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Neuromuscular Disorders 22 (2012) 987–989 www.elsevier.com/locate/nmd
Camptocormia as presenting sign in myoﬁbrillar myopathy Dimitri Renard a,⇑, Giovanni Castelnovo a, Carla Fernandez b, Andre Maues De Paula b, Sini Penttila¨ c, Tiina Suominen c, Bjarne Udd c b
a Department of Neurology, CHU Nıˆmes, Hoˆpital Caremeau, Place du Pr Debre´, 30029 Nıˆmes Cedex 4, France Department of Pathology and Neuropathology, CHU Marseille, Hoˆpital La Timone, 264, Rue Saint-Pierre, 13385 Marseille, France c Neuromuscular Research Center, Department of Neurology, Tampere University and University Hospital, Tampere, Finland
Received 30 January 2012; received in revised form 26 April 2012; accepted 6 June 2012
Abstract Camptocormia, due to paraspinal muscle weakness, is seen in several types of myopathy. Myoﬁbrillar myopathies (MFM) are histopathologically characterized by desmin-positive protein aggregates and myoﬁbrillar disintegration. Camptocormia can be seen in the late stages of the known MFM diseases. We present a case of MFM with progressive camptocormia since the age of 64, isolated for 6 years, followed later by upper and lower limb weakness. Camptocormia has never been described as the presenting clinical sign of MFM. MFM joins the growing number of myopathies potentially presenting with camptocormia. Ó 2012 Elsevier B.V. All rights reserved. Keywords: Myoﬁbrillar myopathy; Axial myopathy; Distal myopathy
2. Case report
Camptocormia (or bent spine syndrome) is an acquired postural disease characterized by forward ﬂexion of the thoraco-lumbar spine, caused by several central and peripheral nervous system diseases including Parkinson disease, dystonia, multisystem atrophy, Alzheimer disease, motor neuron disease, chronic inﬂammatory demyelinating polyneuropathy, myasthenia, and myopathy. Camptocormia associated with myopathies is most often due to paraspinal muscle weakness. Myoﬁbrillar myopathy (MFM) is histopathologically characterized by desminpositive protein aggregates and myoﬁbrillar disintegration. Trunk and neck weakness can be seen in the late stages of the known MFM diseases. Camptocormia has never been described as the presenting clinical sign of MFM. We present a case of MFM with progressive camptocormia since the age of 64, isolated for 6 years, followed later by upper and lower limb weakness.
A 78-year-old woman, without family history, presented with a progressive bent spine since the age of 64, followed by bilateral arm weakness 6 years later, and bilateral leg weakness 12 years after bent spine onset. Clinical examination showed camptocormia (without extrapyramidal signs) together with diﬀuse bilateral, proximal and distal, leg weakness (MRC scale 4/5), slight diﬀuse bilateral arm weakness, and bilateral Trendelenburg sign. Creatine kinase levels were normal. Nerve conduction studies were normal. Electromyography showed discrete ﬁbrillation potentials and positive sharp waves in proximal and distal lower limb muscles at rest, and small amplitude, brief, polyphasic action potentials, and early recruitment after muscle contraction in the proximal leg muscles. Electromyography in the paraspinal muscles showed profoundly decreased insertional activity, without ﬁbrillation potentials or positive sharp waves. Whole body muscle MRI (Fig. 1) showed normal upper limbs, profound atrophy and replacement by fatty connective tissue of the paravertebral muscles (explaining probably the decreased insertional activity on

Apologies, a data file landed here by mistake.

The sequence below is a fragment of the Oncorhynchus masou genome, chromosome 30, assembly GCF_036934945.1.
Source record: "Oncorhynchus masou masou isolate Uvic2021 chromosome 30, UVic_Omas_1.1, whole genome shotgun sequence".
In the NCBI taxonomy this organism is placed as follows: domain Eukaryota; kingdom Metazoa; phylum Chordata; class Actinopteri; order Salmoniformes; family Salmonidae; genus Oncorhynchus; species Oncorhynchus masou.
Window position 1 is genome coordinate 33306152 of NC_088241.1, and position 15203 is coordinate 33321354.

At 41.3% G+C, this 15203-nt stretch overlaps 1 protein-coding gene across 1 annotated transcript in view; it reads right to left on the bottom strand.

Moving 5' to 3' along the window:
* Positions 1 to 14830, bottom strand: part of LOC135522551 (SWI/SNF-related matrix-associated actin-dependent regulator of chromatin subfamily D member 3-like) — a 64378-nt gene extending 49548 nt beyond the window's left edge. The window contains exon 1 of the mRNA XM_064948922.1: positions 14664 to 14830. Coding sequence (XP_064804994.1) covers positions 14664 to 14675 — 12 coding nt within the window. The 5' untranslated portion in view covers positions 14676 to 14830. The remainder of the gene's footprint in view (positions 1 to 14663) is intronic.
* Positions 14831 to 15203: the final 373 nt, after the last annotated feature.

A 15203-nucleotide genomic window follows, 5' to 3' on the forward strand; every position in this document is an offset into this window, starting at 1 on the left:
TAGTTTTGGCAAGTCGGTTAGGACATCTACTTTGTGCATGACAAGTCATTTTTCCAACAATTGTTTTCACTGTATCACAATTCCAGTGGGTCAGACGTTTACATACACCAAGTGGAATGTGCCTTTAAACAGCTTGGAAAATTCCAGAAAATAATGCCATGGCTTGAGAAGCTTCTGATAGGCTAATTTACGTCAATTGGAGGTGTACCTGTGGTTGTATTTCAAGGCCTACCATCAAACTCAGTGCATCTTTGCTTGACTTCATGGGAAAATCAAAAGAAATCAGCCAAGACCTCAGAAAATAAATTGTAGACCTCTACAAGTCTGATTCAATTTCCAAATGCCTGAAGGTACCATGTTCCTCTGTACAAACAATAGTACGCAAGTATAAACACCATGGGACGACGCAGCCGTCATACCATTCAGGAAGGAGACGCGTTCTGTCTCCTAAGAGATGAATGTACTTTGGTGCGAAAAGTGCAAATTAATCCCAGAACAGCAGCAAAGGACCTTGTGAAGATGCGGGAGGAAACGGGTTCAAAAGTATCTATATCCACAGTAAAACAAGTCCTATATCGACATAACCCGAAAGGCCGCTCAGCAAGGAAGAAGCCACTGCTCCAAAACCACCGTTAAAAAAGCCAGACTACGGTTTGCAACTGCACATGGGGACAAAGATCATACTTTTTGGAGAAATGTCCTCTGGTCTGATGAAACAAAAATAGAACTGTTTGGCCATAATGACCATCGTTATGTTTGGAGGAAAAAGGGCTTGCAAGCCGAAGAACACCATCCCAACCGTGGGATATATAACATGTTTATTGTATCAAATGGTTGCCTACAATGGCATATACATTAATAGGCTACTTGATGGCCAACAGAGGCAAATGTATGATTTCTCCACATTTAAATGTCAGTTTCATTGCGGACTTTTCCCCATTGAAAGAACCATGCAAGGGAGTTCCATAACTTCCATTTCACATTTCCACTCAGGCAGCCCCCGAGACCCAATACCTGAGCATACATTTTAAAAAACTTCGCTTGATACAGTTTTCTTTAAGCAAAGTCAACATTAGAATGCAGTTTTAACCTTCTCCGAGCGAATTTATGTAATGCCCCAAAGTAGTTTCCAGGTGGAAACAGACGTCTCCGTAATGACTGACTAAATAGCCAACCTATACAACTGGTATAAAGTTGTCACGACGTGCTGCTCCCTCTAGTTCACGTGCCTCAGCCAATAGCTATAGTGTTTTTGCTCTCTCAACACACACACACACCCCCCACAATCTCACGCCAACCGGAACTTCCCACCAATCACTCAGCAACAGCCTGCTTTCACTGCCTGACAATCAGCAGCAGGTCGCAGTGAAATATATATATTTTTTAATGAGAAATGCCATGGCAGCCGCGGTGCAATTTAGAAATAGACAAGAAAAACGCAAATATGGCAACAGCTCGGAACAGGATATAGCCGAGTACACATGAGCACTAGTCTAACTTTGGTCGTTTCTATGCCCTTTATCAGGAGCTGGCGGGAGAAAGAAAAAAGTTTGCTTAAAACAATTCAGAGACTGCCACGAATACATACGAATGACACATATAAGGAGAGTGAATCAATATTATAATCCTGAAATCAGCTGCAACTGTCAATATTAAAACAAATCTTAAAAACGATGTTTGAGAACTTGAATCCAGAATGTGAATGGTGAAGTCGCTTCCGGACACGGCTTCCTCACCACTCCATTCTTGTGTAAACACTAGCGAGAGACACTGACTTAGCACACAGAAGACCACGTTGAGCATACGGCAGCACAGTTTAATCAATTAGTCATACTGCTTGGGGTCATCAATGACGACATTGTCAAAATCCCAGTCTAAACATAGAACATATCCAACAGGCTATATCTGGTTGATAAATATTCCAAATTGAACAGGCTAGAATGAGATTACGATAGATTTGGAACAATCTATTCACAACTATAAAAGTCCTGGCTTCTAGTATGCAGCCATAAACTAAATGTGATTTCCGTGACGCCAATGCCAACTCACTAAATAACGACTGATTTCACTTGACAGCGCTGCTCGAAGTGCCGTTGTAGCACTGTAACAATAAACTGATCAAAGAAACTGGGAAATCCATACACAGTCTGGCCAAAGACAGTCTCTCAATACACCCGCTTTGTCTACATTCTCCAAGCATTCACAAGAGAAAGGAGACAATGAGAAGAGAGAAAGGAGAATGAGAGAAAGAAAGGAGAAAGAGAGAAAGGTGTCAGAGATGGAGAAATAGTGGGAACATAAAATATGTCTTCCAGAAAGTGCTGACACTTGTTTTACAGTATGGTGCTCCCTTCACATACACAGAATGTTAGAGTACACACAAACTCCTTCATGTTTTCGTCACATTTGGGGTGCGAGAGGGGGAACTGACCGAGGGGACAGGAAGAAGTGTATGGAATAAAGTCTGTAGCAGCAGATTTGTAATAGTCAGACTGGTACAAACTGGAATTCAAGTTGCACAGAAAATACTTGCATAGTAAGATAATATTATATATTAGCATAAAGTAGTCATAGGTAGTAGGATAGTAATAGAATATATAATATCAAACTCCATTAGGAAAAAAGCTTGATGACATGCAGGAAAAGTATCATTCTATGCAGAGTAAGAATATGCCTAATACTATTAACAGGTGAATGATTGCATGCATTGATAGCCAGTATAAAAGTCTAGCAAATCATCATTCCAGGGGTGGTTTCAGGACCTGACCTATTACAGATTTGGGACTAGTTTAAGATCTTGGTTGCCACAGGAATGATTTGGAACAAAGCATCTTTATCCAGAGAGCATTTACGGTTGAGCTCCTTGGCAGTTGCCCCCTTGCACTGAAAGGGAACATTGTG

⇑ Corresponding author. Tel.: +33 4 66 68 32 61; fax: +33 4 66 68 40 16.
E-mail address: [email protected]
(D. Renard). 0960-8966/$ - see front matter Ó 2012 Elsevier B.V. All rights reserved. http://dx.doi.org/10.1016/j.nmd.2012.06.004
D. Renard et al. / Neuromuscular Disorders 22 (2012) 987–989
electromyography), and fatty degenerative changes involvement in the following muscles: all thigh muscles (except of rectus femoris, adductor longus, sartorius, gracilis, and semitendinosus), and in the lower legs severe changes in the medial head of the m. gastrocnemius, m. soleus, and to a lesser degree the m. tibialis anterior. Quadriceps muscle biopsy was performed showing myopathic features (rounding of muscle ﬁbers, pathological ﬁber size variation), abnormal myoﬁbrillar network, subsarcolemmal and sarcoplasmic protein aggregates, non-rimmed and rare rimmed vacuoles, core-like lesions, rubbed-out ﬁbers, spheroid bodies best seen in Gomori trichrome staining (Fig. 1). There were no inﬂammatory inﬁltrates, and there was no major histocompatibility complex class I upregulation. Immunohistochemical analysis showed abnormal accumulations of desmin, myotilin, and actin (Fig. 1). Cytochrome-C oxidase activity was normal, apart from decreased cytochrome-C oxidase activity seen in the corelike lesions. There was no apple-green birefringence of the Congo red material under polarized light. Menadione stain without substrate, in search for reducing body mypathy,